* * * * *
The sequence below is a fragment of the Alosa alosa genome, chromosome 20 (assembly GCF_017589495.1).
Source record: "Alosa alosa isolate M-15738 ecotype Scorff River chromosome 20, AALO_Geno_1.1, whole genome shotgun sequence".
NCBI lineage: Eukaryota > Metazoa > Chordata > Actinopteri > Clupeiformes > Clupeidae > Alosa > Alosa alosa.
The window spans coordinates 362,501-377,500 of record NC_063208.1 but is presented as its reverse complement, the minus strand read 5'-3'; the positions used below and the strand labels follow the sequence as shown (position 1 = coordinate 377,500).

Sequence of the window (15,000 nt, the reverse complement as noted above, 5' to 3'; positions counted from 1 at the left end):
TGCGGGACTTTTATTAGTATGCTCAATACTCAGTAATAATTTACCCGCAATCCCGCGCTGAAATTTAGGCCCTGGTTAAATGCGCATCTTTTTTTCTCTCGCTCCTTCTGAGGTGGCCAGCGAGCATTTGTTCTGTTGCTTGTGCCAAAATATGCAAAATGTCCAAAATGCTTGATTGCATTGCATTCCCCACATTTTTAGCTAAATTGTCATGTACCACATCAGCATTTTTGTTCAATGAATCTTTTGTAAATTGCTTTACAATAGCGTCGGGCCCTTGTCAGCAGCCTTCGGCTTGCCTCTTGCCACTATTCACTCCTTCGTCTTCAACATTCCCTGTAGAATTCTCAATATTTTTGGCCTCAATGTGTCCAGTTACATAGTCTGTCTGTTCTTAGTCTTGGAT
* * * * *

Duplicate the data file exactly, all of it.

The sequence below is a fragment of the Alosa alosa genome, chromosome 20 (assembly GCF_017589495.1).
Source record: "Alosa alosa isolate M-15738 ecotype Scorff River chromosome 20, AALO_Geno_1.1, whole genome shotgun sequence".
NCBI lineage: Eukaryota > Metazoa > Chordata > Actinopteri > Clupeiformes > Clupeidae > Alosa > Alosa alosa.
The window spans coordinates 362,501-377,500 of record NC_063208.1 but is presented as its reverse complement, the minus strand read 5'-3'; the positions used below and the strand labels follow the sequence as shown (position 1 = coordinate 377,500).

Sequence of the window (15,000 nt, the reverse complement as noted above, 5' to 3'; positions counted from 1 at the left end):
TGCGGGACTTTTATTAGTATGCTCAATACTCAGTAATAATTTACCCGCAATCCCGCGCTGAAATTTAGGCCCTGGTTAAATGCGCATCTTTTTTTCTCTCGCTCCTTCTGAGGTGGCCAGCGAGCATTTGTTCTGTTGCTTGTGCCAAAATATGCAAAATGTCCAAAATGCTTGATTGCATTGCATTCCCCACATTTTTAGCTAAATTGTCATGTACCACATCAGCATTTTTGTTCAATGAATCTTTTGTAAATTGCTTTACAATAGCGTCGGGCCCTTGTCAGCAGCCTTCGGCTTGCCTCTTGCCACTATTCACTCCTTCGTCTTCAACATTCCCTGTAGAATTCTCAATATTTTTGGCCTCAATGTGTCCAGTTACATAGTCTGTCTGTTCTTAGTCTTGGAT